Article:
Grunwald: These therapies are still being used. And that's a good thing. This is the procedure: During ureterorenoscopy, the doctor inserts an endoscope through the urinary tract to find the kidney stones. If a stone is too big in size (> 5mm), it must be broken up before removal. Whenever possible, any residual fragments are removed from the kidney with an extractor tool, although it is definitely possible that tiny residual fragments stay behind because the doctor is unable to take them out. They are simply too small to be gripped with conventional extractor tools. An urologist experienced this issue and called me. He wondered if there is a system that might solve this problem. The list of requirements for it was long: it has to harden underwater, must be quick to use and biocompatible, and it should not stick to the extractor tools – unfortunately, this wasn’t something that was available off-the-shelf.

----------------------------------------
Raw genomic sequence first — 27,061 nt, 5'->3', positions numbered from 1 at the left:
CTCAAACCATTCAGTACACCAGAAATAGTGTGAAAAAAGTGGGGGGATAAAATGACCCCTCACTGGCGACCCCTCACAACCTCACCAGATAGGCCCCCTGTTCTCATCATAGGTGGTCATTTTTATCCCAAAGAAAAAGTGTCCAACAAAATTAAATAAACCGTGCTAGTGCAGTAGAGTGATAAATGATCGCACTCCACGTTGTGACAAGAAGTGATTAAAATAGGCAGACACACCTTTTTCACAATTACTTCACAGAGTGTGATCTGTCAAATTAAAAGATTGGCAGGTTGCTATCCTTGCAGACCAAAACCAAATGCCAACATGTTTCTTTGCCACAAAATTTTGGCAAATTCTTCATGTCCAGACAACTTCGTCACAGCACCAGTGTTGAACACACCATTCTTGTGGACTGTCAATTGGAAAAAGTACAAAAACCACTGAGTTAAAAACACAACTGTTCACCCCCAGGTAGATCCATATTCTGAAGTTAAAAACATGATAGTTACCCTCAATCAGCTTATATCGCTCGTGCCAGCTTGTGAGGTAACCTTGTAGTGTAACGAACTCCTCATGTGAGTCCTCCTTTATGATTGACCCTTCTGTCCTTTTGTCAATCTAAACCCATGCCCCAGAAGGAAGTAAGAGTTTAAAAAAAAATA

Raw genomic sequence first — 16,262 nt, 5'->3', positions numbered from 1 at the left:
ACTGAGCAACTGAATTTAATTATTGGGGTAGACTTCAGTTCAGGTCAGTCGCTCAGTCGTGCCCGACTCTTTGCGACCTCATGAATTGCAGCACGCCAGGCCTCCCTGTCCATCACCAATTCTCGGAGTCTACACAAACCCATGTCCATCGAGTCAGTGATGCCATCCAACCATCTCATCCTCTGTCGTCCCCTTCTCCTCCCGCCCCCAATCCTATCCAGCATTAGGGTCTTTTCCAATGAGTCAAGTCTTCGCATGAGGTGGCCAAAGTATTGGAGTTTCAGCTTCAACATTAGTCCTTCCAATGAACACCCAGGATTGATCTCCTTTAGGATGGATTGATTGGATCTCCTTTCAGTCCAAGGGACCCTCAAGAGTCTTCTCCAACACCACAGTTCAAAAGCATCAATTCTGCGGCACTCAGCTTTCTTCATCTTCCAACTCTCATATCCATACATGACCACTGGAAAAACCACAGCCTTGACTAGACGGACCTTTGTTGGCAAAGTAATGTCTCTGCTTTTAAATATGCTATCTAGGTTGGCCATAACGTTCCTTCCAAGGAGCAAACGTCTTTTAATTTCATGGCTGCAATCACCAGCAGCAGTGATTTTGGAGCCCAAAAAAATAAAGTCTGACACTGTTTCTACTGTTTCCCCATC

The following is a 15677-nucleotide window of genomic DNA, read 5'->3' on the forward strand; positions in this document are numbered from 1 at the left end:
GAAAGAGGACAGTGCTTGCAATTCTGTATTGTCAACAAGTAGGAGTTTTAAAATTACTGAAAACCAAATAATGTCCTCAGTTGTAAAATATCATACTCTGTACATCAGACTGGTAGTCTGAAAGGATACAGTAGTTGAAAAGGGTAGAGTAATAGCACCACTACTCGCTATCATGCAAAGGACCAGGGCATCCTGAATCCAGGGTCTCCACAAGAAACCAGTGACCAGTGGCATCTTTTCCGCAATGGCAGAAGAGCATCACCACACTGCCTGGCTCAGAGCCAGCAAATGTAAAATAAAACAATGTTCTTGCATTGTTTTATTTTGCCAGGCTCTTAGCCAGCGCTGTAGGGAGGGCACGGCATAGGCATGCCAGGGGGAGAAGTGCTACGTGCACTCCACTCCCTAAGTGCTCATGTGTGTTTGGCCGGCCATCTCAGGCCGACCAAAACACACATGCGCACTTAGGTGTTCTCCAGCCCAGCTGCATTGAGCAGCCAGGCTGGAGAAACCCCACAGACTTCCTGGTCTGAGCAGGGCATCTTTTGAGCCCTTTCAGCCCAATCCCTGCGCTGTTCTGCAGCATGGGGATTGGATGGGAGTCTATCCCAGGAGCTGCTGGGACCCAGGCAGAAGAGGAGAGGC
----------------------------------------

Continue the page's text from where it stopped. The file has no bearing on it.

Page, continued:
We subsequently developed a project and created a two-component system: The doctor uses the same instruments. Using a catheter, he/she can inject the first components and coat the kidney stones. The second component is then added via another small catheter. A hydrogel forms within a few seconds, which safely embeds the stones.
What are the benefits of this adhesive?
Grunwald: MediNiK complements the procedure and enables the physician to remove the smallest fragments from the kidney, which he/she would otherwise be unable to grab. This wasn’t an option before now.